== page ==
One VERY IMPORTANT THING you failed to mention regarding Apple Music subscriptions is that it defaults to subscribing you to a monthly subscription at $9.99/mo, but you can go into your iCloud account and change Apple Music to an annual subscription of $99.99, which ends up giving you two free months compared to the monthly subscription.  For someone like me who ONLY subscribes to Apple Music, and will continue to do so for years, it makes financial sense.

    -rb
    albegarcberndogroundaboutnowlostkiwiwatto_cobra
  • Reply 2 of 16
    eightzeroeightzero Posts: 2,201member
    I'm going to bookmark this and maybe read it a year from now. T-Mobile just gave me a year of free Pandora Plus, and I don't need to worry about that deleting my iTunes music collection. And maybe by then Apple will have some movie/TV/Music bundle to offer. Meanwhile - meh.
  • Reply 3 of 16
    glynhglynh Posts: 127member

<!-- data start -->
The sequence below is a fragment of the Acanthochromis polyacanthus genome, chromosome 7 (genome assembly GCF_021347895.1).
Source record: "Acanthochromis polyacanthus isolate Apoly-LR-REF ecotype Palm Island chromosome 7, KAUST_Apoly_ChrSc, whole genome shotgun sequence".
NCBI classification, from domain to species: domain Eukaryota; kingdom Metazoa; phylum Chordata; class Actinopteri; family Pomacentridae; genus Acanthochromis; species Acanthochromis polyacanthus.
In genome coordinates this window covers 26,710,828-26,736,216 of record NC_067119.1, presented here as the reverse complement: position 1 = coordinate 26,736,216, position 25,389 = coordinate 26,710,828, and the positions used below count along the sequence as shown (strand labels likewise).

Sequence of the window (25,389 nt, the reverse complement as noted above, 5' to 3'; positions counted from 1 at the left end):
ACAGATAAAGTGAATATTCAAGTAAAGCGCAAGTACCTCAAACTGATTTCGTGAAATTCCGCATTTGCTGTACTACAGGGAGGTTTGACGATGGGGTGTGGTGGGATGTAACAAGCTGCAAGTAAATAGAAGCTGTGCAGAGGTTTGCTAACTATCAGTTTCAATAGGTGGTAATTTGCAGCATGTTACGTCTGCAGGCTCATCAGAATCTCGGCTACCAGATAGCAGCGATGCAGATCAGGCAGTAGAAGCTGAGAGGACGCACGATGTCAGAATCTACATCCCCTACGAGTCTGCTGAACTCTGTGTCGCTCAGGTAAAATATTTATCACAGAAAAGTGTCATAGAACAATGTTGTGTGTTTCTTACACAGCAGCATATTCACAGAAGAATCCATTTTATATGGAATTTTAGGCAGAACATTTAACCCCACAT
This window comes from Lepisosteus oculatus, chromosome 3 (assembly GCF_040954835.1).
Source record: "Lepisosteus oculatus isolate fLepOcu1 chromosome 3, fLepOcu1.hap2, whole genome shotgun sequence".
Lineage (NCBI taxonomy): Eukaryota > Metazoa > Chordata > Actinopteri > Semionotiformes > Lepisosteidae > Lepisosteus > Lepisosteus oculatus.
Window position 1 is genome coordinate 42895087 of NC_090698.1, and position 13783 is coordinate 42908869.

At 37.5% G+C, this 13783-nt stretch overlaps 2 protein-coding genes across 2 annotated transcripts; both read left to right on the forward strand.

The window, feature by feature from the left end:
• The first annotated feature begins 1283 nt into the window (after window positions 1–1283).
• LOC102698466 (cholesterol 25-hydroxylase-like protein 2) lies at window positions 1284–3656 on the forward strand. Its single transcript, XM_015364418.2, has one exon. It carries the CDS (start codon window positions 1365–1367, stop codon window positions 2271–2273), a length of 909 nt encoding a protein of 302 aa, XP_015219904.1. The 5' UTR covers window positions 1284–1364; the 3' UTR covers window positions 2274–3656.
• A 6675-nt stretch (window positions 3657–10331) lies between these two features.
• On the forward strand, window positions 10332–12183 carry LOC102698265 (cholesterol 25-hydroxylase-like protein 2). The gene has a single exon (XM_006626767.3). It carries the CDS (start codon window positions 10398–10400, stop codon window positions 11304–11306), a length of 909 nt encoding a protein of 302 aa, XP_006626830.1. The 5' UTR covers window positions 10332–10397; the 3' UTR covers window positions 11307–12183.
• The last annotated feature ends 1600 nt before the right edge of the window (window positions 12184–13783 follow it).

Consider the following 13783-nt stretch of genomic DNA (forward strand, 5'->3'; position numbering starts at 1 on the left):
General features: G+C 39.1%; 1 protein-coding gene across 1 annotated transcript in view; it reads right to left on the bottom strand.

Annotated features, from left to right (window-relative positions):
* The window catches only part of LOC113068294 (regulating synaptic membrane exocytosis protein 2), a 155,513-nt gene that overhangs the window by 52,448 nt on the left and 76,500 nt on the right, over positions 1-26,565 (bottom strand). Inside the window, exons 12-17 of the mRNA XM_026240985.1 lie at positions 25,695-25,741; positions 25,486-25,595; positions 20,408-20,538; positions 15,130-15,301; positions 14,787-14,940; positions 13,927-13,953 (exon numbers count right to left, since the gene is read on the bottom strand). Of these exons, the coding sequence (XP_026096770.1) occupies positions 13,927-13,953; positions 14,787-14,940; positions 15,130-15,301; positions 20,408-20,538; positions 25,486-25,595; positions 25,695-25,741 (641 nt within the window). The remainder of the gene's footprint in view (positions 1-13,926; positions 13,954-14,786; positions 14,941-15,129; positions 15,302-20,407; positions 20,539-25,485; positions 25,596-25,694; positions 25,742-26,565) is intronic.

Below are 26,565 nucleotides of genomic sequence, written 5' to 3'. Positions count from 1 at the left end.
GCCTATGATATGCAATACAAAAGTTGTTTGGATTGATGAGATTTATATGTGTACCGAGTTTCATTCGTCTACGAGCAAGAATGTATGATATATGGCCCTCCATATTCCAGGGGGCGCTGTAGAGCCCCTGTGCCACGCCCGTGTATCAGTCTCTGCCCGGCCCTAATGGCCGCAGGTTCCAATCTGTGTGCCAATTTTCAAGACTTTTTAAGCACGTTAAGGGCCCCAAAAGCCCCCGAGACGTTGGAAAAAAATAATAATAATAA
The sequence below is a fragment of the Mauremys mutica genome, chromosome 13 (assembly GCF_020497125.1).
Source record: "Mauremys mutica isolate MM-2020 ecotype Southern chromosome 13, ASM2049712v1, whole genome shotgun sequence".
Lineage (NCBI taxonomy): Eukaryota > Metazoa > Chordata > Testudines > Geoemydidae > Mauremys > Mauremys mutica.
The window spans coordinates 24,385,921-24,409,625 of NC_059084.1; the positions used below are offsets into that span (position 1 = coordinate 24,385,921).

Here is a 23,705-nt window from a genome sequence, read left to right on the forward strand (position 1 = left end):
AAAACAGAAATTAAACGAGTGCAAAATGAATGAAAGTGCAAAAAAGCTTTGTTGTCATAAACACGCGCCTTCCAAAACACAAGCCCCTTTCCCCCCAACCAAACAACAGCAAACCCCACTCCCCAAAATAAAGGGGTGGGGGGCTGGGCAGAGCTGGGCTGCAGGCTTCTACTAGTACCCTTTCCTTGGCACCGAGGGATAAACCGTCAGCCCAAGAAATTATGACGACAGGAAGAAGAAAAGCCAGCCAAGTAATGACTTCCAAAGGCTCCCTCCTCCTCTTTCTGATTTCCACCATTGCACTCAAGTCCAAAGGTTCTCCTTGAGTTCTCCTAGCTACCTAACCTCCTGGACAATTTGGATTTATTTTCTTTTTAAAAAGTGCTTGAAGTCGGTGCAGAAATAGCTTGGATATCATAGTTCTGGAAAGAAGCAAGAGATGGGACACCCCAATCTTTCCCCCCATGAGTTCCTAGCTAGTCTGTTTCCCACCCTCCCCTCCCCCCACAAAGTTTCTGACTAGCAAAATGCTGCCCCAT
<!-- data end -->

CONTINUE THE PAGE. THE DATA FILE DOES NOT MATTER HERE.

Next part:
I would really like to subscribe to Apple Music but after the disaster that was iTunes Match for me I have deliberately given it a wide berth. I remember only too well diving headlong into iTunes Match and letting it loose on my carefully curated iTunes library and seeing it completely screw up my cover art, metadata and replace songs carefully ripped from my own CD collection with totally different songs/artists etc. I couldn't figure out where my music was stored nor resolve the many other issues I ended up with including being able to keep the Sonos share on my NAS in sync with my iTunes library so I ended up dropping iTM and restoring my whole library from a backup! Once bitten and all that jazz... Oh and how do you get paragraph breaks? When I type or edit my post it is nicely spaced but after I hit Post/Save Comment it becomes one long, poorly formatted mess!
    edited August 16 GeorgeBMacdavgreg
  • Reply 4 of 16